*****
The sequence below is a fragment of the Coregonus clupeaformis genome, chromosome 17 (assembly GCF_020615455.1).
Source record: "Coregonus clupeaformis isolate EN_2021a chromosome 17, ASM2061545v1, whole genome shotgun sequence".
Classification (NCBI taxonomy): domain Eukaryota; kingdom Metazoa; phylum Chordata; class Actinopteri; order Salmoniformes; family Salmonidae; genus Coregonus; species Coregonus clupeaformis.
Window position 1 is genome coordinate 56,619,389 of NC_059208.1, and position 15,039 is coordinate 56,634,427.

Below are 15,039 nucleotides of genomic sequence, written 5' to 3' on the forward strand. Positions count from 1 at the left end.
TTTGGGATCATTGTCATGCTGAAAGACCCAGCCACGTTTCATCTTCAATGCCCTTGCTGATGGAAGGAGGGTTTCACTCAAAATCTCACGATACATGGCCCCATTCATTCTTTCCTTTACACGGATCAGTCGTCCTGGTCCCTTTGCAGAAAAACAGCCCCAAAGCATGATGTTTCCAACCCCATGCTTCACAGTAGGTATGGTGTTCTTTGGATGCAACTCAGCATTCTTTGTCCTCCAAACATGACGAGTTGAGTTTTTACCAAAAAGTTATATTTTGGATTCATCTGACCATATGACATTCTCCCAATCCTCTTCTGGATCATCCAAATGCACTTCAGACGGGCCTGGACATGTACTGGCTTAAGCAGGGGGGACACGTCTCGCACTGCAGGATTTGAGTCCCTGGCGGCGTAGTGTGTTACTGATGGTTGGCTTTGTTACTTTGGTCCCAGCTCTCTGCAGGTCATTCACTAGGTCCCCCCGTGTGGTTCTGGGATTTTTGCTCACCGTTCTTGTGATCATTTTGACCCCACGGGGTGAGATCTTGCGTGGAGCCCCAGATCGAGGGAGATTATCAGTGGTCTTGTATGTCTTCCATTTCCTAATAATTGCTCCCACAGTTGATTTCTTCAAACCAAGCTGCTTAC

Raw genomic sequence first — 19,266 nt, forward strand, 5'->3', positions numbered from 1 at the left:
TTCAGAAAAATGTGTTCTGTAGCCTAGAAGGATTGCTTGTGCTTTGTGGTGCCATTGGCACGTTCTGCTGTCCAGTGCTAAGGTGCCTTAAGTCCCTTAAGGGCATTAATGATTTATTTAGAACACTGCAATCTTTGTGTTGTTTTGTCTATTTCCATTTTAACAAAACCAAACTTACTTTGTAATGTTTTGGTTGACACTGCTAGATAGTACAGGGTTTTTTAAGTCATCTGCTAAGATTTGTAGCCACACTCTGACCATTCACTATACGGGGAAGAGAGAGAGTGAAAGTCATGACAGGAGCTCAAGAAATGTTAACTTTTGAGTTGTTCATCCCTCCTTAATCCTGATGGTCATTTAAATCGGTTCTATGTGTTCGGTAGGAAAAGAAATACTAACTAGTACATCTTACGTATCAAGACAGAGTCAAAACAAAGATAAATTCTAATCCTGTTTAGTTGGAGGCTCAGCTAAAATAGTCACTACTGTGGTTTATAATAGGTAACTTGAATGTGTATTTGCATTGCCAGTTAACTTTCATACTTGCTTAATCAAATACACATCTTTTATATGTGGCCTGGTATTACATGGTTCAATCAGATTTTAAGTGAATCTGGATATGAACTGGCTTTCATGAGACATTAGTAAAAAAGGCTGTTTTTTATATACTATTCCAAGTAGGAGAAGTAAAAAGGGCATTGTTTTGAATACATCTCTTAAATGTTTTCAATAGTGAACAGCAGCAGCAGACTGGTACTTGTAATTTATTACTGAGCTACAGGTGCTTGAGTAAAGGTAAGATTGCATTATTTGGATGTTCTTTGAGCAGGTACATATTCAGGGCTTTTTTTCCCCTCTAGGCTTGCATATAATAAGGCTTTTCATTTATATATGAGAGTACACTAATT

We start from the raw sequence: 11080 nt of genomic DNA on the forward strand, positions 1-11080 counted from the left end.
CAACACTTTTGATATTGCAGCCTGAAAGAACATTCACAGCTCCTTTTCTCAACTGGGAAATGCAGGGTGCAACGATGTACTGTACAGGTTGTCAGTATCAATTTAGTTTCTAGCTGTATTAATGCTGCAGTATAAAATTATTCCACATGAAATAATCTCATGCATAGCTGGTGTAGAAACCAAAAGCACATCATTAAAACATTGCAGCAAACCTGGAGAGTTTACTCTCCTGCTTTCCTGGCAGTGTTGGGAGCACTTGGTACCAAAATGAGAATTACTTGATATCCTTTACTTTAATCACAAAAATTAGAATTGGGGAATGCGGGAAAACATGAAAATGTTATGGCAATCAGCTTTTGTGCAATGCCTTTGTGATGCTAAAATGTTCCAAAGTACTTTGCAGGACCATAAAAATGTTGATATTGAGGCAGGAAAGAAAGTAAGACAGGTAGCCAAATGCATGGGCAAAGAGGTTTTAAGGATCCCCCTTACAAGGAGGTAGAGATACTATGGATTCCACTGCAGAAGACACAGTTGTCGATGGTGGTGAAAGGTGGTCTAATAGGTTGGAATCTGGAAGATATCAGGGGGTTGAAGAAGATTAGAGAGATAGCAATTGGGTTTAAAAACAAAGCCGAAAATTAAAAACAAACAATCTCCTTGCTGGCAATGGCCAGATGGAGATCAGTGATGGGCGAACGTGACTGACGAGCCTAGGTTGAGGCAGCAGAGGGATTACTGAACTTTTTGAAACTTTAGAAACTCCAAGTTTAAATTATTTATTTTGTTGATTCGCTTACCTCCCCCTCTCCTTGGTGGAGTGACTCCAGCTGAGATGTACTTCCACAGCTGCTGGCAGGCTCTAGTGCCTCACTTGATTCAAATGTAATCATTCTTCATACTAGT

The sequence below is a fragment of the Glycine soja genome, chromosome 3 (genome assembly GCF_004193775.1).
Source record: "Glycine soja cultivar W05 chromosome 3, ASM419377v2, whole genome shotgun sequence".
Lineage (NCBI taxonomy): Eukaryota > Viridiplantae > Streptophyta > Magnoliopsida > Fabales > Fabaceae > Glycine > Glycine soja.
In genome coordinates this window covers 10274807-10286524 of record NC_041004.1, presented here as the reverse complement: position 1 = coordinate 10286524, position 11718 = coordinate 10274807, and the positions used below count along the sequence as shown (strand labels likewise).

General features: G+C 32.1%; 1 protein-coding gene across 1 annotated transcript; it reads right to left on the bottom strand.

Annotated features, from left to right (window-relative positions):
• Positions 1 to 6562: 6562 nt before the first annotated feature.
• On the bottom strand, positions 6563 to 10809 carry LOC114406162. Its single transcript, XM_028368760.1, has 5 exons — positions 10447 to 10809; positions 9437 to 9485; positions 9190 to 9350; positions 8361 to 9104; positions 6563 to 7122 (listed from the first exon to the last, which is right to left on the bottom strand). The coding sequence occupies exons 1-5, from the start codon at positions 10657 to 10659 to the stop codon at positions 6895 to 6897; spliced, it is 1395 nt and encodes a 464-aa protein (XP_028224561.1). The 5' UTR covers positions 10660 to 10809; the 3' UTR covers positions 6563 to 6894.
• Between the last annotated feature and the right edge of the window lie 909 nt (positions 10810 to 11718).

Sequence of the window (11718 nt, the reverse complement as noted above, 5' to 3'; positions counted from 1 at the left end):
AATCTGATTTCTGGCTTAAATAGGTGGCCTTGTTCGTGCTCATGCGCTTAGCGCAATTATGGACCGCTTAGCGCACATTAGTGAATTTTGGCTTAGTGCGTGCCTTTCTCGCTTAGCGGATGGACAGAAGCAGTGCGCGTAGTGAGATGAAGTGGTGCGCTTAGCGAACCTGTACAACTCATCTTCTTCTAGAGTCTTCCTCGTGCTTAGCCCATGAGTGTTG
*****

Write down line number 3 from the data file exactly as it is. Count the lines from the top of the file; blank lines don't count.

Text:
Classification (NCBI taxonomy): domain Eukaryota; kingdom Metazoa; phylum Chordata; class Actinopteri; order Salmoniformes; family Salmonidae; genus Coregonus; species Coregonus clupeaformis.